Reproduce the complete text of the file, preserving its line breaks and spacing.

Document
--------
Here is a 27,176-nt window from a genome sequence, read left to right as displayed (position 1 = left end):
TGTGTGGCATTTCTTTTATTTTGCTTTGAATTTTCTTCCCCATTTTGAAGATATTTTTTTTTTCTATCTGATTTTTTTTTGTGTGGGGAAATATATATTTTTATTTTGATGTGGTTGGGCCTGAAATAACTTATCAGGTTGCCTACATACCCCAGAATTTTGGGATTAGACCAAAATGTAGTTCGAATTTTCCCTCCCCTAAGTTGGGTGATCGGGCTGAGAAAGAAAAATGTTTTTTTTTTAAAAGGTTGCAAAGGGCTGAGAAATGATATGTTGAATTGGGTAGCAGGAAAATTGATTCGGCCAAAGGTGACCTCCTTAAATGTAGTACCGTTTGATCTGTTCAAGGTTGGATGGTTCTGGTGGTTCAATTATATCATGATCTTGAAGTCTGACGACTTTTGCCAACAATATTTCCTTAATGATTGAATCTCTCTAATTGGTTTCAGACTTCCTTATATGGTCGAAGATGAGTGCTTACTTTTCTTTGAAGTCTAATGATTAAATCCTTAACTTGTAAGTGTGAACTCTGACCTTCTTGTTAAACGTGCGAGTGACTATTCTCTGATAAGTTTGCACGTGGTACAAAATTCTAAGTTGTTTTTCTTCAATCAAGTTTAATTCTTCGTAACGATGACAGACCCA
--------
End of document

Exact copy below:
Here is a 27,176-nt window from a genome sequence, read left to right as displayed (position 1 = left end):
TGTGTGGCATTTCTTTTATTTTGCTTTGAATTTTCTTCCCCATTTTGAAGATATTTTTTTTTTCTATCTGATTTTTTTTTGTGTGGGGAAATATATATTTTTATTTTGATGTGGTTGGGCCTGAAATAACTTATCAGGTTGCCTACATACCCCAGAATTTTGGGATTAGACCAAAATGTAGTTCGAATTTTCCCTCCCCTAAGTTGGGTGATCGGGCTGAGAAAGAAAAATGTTTTTTTTTTAAAAGGTTGCAAAGGGCTGAGAAATGATATGTTGAATTGGGTAGCAGGAAAATTGATTCGGCCAAAGGTGACCTCCTTAAATGTAGTACCGTTTGATCTGTTCAAGGTTGGATGGTTCTGGTGGTTCAATTATATCATGATCTTGAAGTCTGACGACTTTTGCCAACAATATTTCCTTAATGATTGAATCTCTCTAATTGGTTTCAGACTTCCTTATATGGTCGAAGATGAGTGCTTACTTTTCTTTGAAGTCTAATGATTAAATCCTTAACTTGTAAGTGTGAACTCTGACCTTCTTGTTAAACGTGCGAGTGACTATTCTCTGATAAGTTTGCACGTGGTACAAAATTCTAAGTTGTTTTTCTTCAATCAAGTTTAATTCTTCGTAACGATGACAGACCCA